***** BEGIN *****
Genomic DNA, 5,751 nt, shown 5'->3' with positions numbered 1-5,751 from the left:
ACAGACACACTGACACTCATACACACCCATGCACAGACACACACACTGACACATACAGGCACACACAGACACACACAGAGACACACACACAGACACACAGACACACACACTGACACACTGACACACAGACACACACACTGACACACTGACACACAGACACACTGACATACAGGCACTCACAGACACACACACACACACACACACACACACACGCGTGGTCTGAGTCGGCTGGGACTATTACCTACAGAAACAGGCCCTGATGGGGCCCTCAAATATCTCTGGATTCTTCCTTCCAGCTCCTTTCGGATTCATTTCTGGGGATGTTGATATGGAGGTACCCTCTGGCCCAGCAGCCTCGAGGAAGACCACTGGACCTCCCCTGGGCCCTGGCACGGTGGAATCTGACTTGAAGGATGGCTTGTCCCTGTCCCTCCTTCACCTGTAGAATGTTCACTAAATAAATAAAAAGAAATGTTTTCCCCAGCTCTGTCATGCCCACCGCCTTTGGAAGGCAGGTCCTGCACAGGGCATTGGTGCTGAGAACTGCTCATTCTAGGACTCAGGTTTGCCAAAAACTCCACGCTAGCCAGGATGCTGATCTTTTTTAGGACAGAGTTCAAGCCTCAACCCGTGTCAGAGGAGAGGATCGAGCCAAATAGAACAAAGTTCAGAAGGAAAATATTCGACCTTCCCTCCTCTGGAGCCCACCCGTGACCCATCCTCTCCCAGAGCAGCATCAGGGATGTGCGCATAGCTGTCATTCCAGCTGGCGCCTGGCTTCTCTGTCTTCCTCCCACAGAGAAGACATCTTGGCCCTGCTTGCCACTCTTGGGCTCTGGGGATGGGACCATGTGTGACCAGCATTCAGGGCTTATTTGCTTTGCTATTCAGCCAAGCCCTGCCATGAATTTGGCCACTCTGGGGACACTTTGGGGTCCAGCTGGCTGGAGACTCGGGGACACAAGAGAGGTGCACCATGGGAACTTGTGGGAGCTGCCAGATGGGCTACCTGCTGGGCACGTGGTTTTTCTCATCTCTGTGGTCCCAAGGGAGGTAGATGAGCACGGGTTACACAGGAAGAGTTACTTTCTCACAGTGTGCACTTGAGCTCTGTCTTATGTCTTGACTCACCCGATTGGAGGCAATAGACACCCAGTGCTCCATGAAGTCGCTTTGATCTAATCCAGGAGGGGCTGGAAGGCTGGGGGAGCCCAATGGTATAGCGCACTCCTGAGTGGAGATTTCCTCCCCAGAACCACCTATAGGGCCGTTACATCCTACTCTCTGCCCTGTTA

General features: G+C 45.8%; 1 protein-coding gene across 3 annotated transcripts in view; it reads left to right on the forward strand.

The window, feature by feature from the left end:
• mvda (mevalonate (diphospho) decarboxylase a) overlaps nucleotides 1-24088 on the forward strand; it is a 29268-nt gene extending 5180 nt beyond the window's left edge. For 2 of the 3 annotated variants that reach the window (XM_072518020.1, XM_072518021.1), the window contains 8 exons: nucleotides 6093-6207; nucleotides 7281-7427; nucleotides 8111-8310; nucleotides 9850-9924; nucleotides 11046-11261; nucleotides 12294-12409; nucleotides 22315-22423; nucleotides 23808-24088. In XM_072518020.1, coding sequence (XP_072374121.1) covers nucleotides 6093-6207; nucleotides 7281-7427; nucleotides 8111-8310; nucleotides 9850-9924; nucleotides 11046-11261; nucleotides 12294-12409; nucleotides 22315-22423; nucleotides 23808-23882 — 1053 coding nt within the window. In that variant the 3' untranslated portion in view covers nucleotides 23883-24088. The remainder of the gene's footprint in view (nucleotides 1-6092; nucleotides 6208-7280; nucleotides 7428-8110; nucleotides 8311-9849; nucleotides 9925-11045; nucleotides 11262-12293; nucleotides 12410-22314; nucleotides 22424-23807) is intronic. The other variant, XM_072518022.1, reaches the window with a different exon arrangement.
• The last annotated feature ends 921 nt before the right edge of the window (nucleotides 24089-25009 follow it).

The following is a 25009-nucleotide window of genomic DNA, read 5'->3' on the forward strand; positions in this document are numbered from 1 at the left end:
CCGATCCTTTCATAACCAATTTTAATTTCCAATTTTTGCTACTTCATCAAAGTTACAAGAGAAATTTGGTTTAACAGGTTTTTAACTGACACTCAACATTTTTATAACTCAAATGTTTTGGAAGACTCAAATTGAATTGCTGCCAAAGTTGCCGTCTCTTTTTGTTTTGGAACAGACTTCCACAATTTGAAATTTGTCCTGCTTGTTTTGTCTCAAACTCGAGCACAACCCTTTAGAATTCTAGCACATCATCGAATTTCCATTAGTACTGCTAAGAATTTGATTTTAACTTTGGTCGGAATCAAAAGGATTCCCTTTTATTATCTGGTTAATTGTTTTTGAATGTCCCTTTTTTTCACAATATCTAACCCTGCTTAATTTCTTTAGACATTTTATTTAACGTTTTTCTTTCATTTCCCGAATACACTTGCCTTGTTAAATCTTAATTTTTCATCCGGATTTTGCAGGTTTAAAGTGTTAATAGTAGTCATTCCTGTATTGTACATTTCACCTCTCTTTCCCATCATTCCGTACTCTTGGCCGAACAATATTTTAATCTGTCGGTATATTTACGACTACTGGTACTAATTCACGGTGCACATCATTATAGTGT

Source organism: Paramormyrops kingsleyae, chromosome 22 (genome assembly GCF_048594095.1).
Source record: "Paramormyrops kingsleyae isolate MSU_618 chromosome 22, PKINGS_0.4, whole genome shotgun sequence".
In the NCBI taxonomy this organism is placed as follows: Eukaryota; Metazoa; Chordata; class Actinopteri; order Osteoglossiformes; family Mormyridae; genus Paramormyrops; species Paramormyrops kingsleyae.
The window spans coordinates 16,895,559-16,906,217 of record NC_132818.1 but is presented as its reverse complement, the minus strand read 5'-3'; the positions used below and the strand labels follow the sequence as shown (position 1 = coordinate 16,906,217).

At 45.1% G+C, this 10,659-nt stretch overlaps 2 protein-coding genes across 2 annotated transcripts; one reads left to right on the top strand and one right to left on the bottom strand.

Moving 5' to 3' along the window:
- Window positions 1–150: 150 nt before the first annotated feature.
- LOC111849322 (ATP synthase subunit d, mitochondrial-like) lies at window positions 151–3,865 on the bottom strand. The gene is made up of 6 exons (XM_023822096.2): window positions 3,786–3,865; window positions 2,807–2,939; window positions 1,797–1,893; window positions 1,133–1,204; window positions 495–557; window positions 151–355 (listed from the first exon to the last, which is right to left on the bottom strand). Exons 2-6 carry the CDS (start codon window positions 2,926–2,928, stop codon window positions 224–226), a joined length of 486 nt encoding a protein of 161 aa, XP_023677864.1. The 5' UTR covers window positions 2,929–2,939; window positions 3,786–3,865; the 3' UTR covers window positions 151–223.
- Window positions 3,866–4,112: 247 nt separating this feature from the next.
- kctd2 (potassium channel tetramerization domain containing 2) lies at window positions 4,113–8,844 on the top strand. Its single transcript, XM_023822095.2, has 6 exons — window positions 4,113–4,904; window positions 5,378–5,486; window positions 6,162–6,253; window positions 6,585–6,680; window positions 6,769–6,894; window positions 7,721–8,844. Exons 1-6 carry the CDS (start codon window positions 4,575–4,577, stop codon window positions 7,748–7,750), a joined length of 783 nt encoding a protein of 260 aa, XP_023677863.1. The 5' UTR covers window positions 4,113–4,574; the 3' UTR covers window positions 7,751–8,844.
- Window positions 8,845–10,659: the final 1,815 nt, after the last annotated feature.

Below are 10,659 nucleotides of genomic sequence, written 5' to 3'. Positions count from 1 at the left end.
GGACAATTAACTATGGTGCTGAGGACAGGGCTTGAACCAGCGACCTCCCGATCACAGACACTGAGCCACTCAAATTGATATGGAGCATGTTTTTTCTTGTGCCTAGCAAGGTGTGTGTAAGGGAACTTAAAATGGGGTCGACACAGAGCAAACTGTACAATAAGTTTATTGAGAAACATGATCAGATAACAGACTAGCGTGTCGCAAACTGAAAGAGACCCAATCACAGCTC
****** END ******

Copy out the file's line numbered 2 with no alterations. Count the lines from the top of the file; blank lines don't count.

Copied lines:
ACAGACACACTGACACTCATACACACCCATGCACAGACACACACACTGACACATACAGGCACACACAGACACACACAGAGACACACACACAGACACACAGACACACACACTGACACACTGACACACAGACACACACACTGACACACTGACACACAGACACACTGACATACAGGCACTCACAGACACACACACACACACACACACACACACACGCGTGGTCTGAGTCGGCTGGGACTATTACCTACAGAAACAGGCCCTGATGGGGCCCTCAAATATCTCTGGATTCTTCCTTCCAGCTCCTTTCGGATTCATTTCTGGGGATGTTGATATGGAGGTACCCTCTGGCCCAGCAGCCTCGAGGAAGACCACTGGACCTCCCCTGGGCCCTGGCACGGTGGAATCTGACTTGAAGGATGGCTTGTCCCTGTCCCTCCTTCACCTGTAGAATGTTCACTAAATAAATAAAAAGAAATGTTTTCCCCAGCTCTGTCATGCCCACCGCCTTTGGAAGGCAGGTCCTGCACAGGGCATTGGTGCTGAGAACTGCTCATTCTAGGACTCAGGTTTGCCAAAAACTCCACGCTAGCCAGGATGCTGATCTTTTTTAGGACAGAGTTCAAGCCTCAACCCGTGTCAGAGGAGAGGATCGAGCCAAATAGAACAAAGTTCAGAAGGAAAATATTCGACCTTCCCTCCTCTGGAGCCCACCCGTGACCCATCCTCTCCCAGAGCAGCATCAGGGATGTGCGCATAGCTGTCATTCCAGCTGGCGCCTGGCTTCTCTGTCTTCCTCCCACAGAGAAGACATCTTGGCCCTGCTTGCCACTCTTGGGCTCTGGGGATGGGACCATGTGTGACCAGCATTCAGGGCTTATTTGCTTTGCTATTCAGCCAAGCCCTGCCATGAATTTGGCCACTCTGGGGACACTTTGGGGTCCAGCTGGCTGGAGACTCGGGGACACAAGAGAGGTGCACCATGGGAACTTGTGGGAGCTGCCAGATGGGCTACCTGCTGGGCACGTGGTTTTTCTCATCTCTGTGGTCCCAAGGGAGGTAGATGAGCACGGGTTACACAGGAAGAGTTACTTTCTCACAGTGTGCACTTGAGCTCTGTCTTATGTCTTGACTCACCCGATTGGAGGCAATAGACACCCAGTGCTCCATGAAGTCGCTTTGATCTAATCCAGGAGGGGCTGGAAGGCTGGGGGAGCCCAATGGTATAGCGCACTCCTGAGTGGAGATTTCCTCCCCAGAACCACCTATAGGGCCGTTACATCCTACTCTCTGCCCTGTTA